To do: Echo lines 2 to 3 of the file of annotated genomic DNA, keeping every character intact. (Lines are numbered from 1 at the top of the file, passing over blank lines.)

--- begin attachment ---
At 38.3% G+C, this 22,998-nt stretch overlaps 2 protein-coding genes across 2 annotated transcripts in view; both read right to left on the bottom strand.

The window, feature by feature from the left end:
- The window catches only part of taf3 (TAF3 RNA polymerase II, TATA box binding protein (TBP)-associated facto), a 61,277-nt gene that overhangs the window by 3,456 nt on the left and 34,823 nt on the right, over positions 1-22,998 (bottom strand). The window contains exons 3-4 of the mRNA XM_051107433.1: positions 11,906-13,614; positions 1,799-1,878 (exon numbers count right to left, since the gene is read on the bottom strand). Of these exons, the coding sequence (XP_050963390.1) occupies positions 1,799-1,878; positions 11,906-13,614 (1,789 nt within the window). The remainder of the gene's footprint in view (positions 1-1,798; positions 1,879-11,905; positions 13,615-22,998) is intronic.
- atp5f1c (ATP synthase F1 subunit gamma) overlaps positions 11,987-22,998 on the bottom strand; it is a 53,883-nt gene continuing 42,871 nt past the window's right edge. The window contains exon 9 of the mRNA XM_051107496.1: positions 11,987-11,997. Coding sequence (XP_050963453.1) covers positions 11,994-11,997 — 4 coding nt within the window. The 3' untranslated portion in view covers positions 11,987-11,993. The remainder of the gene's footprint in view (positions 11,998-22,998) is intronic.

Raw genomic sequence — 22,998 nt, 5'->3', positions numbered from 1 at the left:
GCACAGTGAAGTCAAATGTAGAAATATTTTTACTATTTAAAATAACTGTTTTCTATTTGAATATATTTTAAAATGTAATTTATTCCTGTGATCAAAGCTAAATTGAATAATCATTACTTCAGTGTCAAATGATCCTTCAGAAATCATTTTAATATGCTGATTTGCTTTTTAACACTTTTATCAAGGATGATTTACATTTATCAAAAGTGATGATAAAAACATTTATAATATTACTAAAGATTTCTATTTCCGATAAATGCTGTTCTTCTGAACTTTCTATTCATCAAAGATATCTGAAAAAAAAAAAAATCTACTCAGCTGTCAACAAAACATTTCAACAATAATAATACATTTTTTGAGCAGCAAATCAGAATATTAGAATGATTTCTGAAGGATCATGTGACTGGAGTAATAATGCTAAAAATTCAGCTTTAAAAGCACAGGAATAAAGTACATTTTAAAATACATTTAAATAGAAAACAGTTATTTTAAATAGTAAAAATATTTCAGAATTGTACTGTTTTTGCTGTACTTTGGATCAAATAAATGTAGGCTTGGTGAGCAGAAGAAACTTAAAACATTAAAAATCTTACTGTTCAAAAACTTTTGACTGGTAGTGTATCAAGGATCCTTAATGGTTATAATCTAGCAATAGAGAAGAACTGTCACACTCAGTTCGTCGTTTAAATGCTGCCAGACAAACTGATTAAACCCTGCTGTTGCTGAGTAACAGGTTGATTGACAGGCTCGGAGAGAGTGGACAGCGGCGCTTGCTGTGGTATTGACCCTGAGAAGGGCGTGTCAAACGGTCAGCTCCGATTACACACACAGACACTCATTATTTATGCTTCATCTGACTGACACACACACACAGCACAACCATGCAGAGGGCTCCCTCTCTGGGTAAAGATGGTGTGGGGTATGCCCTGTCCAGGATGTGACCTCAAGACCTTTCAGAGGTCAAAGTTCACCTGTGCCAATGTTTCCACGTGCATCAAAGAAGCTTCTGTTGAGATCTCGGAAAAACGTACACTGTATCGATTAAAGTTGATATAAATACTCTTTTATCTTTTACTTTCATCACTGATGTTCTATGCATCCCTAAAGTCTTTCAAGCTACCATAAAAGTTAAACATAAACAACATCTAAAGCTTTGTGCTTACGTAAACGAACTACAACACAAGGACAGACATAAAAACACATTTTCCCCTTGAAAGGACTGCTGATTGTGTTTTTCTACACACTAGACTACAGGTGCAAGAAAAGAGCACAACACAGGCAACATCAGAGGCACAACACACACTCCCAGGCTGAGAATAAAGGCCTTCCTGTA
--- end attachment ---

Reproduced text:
The window, feature by feature from the left end:
- The window catches only part of taf3 (TAF3 RNA polymerase II, TATA box binding protein (TBP)-associated facto), a 61,277-nt gene that overhangs the window by 3,456 nt on the left and 34,823 nt on the right, over positions 1-22,998 (bottom strand). The window contains exons 3-4 of the mRNA XM_051107433.1: positions 11,906-13,614; positions 1,799-1,878 (exon numbers count right to left, since the gene is read on the bottom strand). Of these exons, the coding sequence (XP_050963390.1) occupies positions 1,799-1,878; positions 11,906-13,614 (1,789 nt within the window). The remainder of the gene's footprint in view (positions 1-1,798; positions 1,879-11,905; positions 13,615-22,998) is intronic.